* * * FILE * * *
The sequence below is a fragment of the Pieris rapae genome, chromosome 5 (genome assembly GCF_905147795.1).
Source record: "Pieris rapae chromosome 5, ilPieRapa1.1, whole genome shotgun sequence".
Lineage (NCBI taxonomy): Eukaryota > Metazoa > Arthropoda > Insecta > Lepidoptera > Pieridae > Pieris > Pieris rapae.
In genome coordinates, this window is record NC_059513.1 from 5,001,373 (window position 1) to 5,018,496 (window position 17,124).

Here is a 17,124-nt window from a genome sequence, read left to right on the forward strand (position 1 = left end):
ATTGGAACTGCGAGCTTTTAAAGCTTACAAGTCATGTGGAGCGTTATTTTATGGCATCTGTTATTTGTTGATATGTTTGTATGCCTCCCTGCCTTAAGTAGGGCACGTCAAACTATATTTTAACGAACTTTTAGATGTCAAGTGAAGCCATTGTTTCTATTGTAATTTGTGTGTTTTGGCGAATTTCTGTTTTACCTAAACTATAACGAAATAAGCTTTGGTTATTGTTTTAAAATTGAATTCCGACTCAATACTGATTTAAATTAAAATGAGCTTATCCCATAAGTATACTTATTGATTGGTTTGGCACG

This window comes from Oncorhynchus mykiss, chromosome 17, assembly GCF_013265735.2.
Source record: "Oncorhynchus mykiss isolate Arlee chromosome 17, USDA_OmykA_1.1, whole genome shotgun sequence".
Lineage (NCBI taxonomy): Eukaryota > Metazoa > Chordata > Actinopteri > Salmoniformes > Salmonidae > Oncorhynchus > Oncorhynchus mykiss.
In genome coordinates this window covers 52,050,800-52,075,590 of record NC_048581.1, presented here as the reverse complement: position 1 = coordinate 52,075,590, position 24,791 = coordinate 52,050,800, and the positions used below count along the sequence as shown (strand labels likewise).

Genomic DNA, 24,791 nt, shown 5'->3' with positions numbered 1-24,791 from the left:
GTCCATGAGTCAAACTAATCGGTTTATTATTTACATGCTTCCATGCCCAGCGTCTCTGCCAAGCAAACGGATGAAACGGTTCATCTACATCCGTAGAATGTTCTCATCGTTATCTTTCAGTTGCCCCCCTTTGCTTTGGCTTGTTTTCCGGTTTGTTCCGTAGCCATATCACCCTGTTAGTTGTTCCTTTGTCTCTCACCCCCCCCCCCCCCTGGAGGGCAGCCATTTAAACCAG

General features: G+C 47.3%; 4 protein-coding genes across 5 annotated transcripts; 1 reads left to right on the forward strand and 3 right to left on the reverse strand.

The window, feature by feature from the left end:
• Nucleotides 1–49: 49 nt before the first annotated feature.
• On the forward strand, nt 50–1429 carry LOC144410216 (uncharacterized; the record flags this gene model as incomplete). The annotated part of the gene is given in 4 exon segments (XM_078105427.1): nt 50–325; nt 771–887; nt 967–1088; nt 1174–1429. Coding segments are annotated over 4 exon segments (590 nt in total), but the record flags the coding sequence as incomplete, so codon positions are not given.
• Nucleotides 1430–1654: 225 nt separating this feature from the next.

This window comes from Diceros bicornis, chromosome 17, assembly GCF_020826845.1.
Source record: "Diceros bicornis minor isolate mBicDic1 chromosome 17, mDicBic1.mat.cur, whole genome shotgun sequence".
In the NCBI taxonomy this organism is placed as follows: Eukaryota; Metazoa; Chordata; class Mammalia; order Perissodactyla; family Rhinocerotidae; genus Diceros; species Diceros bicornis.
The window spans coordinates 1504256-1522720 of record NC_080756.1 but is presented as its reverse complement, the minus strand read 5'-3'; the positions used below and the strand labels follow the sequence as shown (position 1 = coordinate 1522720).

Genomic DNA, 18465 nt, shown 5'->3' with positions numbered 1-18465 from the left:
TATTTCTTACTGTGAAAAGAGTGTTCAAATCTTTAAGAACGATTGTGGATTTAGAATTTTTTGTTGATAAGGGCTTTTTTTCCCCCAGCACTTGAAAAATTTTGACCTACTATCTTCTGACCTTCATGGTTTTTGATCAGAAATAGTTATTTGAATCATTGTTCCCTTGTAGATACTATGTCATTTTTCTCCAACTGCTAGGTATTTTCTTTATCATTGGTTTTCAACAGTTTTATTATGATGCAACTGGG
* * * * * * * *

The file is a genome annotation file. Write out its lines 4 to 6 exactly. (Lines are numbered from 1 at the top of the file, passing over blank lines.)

In genome coordinates, this window is record NC_059513.1 from 5,001,373 (window position 1) to 5,018,496 (window position 17,124).

Here is a 17,124-nt window from a genome sequence, read left to right on the forward strand (position 1 = left end):
ATTGGAACTGCGAGCTTTTAAAGCTTACAAGTCATGTGGAGCGTTATTTTATGGCATCTGTTATTTGTTGATATGTTTGTATGCCTCCCTGCCTTAAGTAGGGCACGTCAAACTATATTTTAACGAACTTTTAGATGTCAAGTGAAGCCATTGTTTCTATTGTAATTTGTGTGTTTTGGCGAATTTCTGTTTTACCTAAACTATAACGAAATAAGCTTTGGTTATTGTTTTAAAATTGAATTCCGACTCAATACTGATTTAAATTAAAATGAGCTTATCCCATAAGTATACTTATTGATTGGTTTGGCACG